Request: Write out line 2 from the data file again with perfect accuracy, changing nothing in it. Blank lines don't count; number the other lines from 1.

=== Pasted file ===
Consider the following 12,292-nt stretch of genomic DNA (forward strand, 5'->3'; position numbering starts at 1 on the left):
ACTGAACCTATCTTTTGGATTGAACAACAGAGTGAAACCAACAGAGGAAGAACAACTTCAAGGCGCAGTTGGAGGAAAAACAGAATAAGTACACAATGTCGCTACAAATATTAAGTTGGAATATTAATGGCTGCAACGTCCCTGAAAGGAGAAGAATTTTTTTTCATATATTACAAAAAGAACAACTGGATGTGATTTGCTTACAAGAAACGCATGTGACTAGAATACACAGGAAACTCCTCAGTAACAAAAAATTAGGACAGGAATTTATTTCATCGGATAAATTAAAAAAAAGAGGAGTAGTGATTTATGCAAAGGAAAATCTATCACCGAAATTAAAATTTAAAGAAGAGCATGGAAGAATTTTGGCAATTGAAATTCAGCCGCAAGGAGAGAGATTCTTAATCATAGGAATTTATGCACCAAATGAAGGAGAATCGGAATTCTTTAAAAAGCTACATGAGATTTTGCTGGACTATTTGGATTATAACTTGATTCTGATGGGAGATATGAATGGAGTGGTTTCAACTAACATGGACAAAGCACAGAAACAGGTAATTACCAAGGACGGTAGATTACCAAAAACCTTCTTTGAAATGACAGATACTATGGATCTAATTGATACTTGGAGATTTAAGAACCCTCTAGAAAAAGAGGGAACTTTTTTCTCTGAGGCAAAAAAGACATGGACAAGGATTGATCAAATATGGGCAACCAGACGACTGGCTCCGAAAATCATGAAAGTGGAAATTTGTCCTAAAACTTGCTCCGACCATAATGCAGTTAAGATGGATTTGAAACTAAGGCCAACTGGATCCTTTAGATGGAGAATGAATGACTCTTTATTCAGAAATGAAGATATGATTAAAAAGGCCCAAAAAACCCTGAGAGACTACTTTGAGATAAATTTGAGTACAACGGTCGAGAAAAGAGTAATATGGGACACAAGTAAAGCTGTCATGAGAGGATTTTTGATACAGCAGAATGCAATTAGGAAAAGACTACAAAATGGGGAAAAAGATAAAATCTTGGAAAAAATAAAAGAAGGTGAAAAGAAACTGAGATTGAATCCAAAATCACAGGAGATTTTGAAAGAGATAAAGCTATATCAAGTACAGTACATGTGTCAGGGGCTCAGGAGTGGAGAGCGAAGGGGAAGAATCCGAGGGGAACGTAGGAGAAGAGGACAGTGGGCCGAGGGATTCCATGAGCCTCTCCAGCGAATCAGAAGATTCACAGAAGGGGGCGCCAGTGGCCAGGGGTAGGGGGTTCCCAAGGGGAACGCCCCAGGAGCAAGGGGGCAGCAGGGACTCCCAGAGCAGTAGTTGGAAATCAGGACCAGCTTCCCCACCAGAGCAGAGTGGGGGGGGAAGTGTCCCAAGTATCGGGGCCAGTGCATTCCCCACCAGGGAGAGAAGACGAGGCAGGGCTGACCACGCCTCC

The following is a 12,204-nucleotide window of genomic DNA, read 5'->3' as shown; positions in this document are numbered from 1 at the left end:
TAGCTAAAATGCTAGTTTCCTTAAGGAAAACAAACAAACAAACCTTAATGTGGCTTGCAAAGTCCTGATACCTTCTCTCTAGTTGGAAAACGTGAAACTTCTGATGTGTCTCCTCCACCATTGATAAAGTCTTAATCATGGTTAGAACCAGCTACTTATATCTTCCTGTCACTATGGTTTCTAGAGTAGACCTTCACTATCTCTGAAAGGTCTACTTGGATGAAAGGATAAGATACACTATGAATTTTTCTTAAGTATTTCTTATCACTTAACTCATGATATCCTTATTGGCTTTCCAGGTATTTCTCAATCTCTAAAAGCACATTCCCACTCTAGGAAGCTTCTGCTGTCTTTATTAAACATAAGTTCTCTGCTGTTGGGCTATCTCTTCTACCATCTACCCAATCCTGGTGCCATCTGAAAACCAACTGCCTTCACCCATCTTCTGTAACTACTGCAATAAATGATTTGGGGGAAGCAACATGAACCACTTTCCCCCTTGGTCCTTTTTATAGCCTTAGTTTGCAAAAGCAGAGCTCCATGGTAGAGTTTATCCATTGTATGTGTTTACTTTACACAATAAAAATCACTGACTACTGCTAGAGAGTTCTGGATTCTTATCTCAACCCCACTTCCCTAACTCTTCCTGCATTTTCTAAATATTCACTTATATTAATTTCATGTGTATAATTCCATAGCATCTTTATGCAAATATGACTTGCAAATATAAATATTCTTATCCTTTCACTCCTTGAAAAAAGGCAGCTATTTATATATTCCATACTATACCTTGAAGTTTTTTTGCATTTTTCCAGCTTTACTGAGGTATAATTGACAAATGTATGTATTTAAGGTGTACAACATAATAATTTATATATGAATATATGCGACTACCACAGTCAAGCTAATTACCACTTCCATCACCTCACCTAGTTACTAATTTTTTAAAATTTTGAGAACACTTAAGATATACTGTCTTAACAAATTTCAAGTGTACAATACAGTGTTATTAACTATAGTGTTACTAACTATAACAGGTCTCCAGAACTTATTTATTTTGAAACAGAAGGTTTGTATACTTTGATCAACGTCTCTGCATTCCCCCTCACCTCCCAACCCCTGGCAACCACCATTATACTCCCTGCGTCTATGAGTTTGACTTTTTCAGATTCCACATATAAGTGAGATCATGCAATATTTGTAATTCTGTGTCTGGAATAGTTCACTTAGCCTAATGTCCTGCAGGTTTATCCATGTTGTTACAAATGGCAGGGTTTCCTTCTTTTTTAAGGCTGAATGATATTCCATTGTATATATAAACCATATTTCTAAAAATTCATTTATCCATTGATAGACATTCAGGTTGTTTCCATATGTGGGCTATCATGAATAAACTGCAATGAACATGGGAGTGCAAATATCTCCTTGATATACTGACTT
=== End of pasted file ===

ACTGAACCTATCTTTTGGATTGAACAACAGAGTGAAACCAACAGAGGAAGAACAACTTCAAGGCGCAGTTGGAGGAAAAACAGAATAAGTACACAATGTCGCTACAAATATTAAGTTGGAATATTAATGGCTGCAACGTCCCTGAAAGGAGAAGAATTTTTTTTCATATATTACAAAAAGAACAACTGGATGTGATTTGCTTACAAGAAACGCATGTGACTAGAATACACAGGAAACTCCTCAGTAACAAAAAATTAGGACAGGAATTTATTTCATCGGATAAATTAAAAAAAAGAGGAGTAGTGATTTATGCAAAGGAAAATCTATCACCGAAATTAAAATTTAAAGAAGAGCATGGAAGAATTTTGGCAATTGAAATTCAGCCGCAAGGAGAGAGATTCTTAATCATAGGAATTTATGCACCAAATGAAGGAGAATCGGAATTCTTTAAAAAGCTACATGAGATTTTGCTGGACTATTTGGATTATAACTTGATTCTGATGGGAGATATGAATGGAGTGGTTTCAACTAACATGGACAAAGCACAGAAACAGGTAATTACCAAGGACGGTAGATTACCAAAAACCTTCTTTGAAATGACAGATACTATGGATCTAATTGATACTTGGAGATTTAAGAACCCTCTAGAAAAAGAGGGAACTTTTTTCTCTGAGGCAAAAAAGACATGGACAAGGATTGATCAAATATGGGCAACCAGACGACTGGCTCCGAAAATCATGAAAGTGGAAATTTGTCCTAAAACTTGCTCCGACCATAATGCAGTTAAGATGGATTTGAAACTAAGGCCAACTGGATCCTTTAGATGGAGAATGAATGACTCTTTATTCAGAAATGAAGATATGATTAAAAAGGCCCAAAAAACCCTGAGAGACTACTTTGAGATAAATTTGAGTACAACGGTCGAGAAAAGAGTAATATGGGACACAAGTAAAGCTGTCATGAGAGGATTTTTGATACAGCAGAATGCAATTAGGAAAAGACTACAAAATGGGGAAAAAGATAAAATCTTGGAAAAAATAAAAGAAGGTGAAAAGAAACTGAGATTGAATCCAAAATCACAGGAGATTTTGAAAGAGATAAAGCTATATCAAGTACAGTACATGTGTCAGGGGCTCAGGAGTGGAGAGCGAAGGGGAAGAATCCGAGGGGAACGTAGGAGAAGAGGACAGTGGGCCGAGGGATTCCATGAGCCTCTCCAGCGAATCAGAAGATTCACAGAAGGGGGCGCCAGTGGCCAGGGGTAGGGGGTTCCCAAGGGGAACGCCCCAGGAGCAAGGGGGCAGCAGGGACTCCCAGAGCAGTAGTTGGAAATCAGGACCAGCTTCCCCACCAGAGCAGAGTGGGGGGGGAAGTGTCCCAAGTATCGGGGCCAGTGCATTCCCCACCAGGGAGAGAAGACGAGGCAGGGCTGACCACGCCTCC